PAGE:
Ulysses S. Grant? Abraham Lincoln? W. S. Gilbert? William Tecumseh Sherman? Victor Borge? Richie Havens? Anonymous?
Dear Quote Investigator: The holiday season is filled with singing, but my talent in this domain can be accurately summarized with the following quotation:
I know only two tunes: one of them is “Yankee Doodle,” and the other isn’t.
This humorously self-deprecating comment has been attributed to Ulysses S. Grant, but a similar remark has been ascribed to Abraham Lincoln and the famous librettist W. S. Gilbert. Could you please ascertain who first employed this expression?
Quote Investigator: There are many versions of this quip which has been in circulation for 175 years or more. Several different songs have been mentioned in the joke, e.g., “Old Hundred”, “Auld Lang Syne”, “God Save the Queen”, “Yankee Doodle”, and “Hail Columbia”. In the earliest instances located by QI the person with woeful musical knowledge was anonymous.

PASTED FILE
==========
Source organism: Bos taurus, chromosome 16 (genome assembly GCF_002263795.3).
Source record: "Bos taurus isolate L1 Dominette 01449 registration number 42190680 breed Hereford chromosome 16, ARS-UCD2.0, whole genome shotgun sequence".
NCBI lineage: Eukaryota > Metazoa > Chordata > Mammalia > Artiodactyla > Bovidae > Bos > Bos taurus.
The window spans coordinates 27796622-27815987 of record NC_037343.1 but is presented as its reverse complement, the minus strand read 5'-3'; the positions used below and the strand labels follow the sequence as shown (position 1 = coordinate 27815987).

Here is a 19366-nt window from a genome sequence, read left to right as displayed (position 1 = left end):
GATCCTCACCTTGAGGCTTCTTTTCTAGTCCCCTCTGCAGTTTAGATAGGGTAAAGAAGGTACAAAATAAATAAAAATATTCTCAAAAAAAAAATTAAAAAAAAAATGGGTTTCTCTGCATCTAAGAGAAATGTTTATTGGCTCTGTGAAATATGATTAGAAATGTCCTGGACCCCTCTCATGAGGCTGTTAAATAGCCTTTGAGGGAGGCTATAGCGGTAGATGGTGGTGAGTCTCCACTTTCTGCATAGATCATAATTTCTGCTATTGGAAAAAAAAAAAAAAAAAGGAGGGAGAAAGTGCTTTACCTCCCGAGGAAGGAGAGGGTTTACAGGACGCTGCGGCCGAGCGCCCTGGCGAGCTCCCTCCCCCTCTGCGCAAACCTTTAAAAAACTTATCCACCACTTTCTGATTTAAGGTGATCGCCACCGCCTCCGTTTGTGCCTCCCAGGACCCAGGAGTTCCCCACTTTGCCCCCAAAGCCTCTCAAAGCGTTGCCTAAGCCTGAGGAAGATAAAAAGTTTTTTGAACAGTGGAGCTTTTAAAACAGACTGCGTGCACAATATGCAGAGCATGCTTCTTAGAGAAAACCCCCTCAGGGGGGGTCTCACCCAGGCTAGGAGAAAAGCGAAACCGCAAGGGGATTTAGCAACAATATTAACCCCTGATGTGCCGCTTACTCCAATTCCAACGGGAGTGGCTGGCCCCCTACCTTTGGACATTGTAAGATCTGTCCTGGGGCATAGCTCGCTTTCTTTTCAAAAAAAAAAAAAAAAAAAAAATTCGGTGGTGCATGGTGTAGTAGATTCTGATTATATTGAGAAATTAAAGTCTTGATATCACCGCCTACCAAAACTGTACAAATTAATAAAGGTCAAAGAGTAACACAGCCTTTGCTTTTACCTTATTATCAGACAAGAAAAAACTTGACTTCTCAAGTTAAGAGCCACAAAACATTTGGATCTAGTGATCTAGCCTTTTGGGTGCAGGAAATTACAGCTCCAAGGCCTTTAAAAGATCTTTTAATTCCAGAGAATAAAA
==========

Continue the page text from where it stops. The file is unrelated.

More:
In 1839 a New Orleans newspaper printed a short article that described an unnamed individual who wanted to relax while perusing a poem; however an organ grinder and a squalling vocalist prevented a pleasant reverie and provoked an expletive: 1
We ought to apologize for swearing, but really we suffer considerably from music, and only know two tunes, one of which is “Old Hundred,” and the other isn’t. –N. O. Picayune.
This comical tale was reprinted in the “Saturday Morning Transcript” of Boston, Massachusetts and “The Musical Review” of New York. 2
In 1845 the same joke appeared in a Springfield, Massachusetts newspaper where it was assigned to an anonymous singer: 3
A singer down east says he knows two tunes; one is ‘Old Hundred,’ and the other is not.
Here are additional selected citations in chronological order.
- 1839 April 20, Saturday Morning Transcript, Pleasant, Quote Page 134, Column 5, Boston, Massachusetts. (GenealogyBank) ↩
- 1839 May 4, The Musical Review, Volume 2, Number 1, Pleasant, Quote Page 11, Column 1, Printed by William Osborn, New York. (Google Books Full View) link ↩
- 1845 August 11, Daily Republican (Springfield Republican), (Freestanding untitled short item), Quote Page 3, Column 2, Springfield, Massachusetts. (GenealogyBank) ↩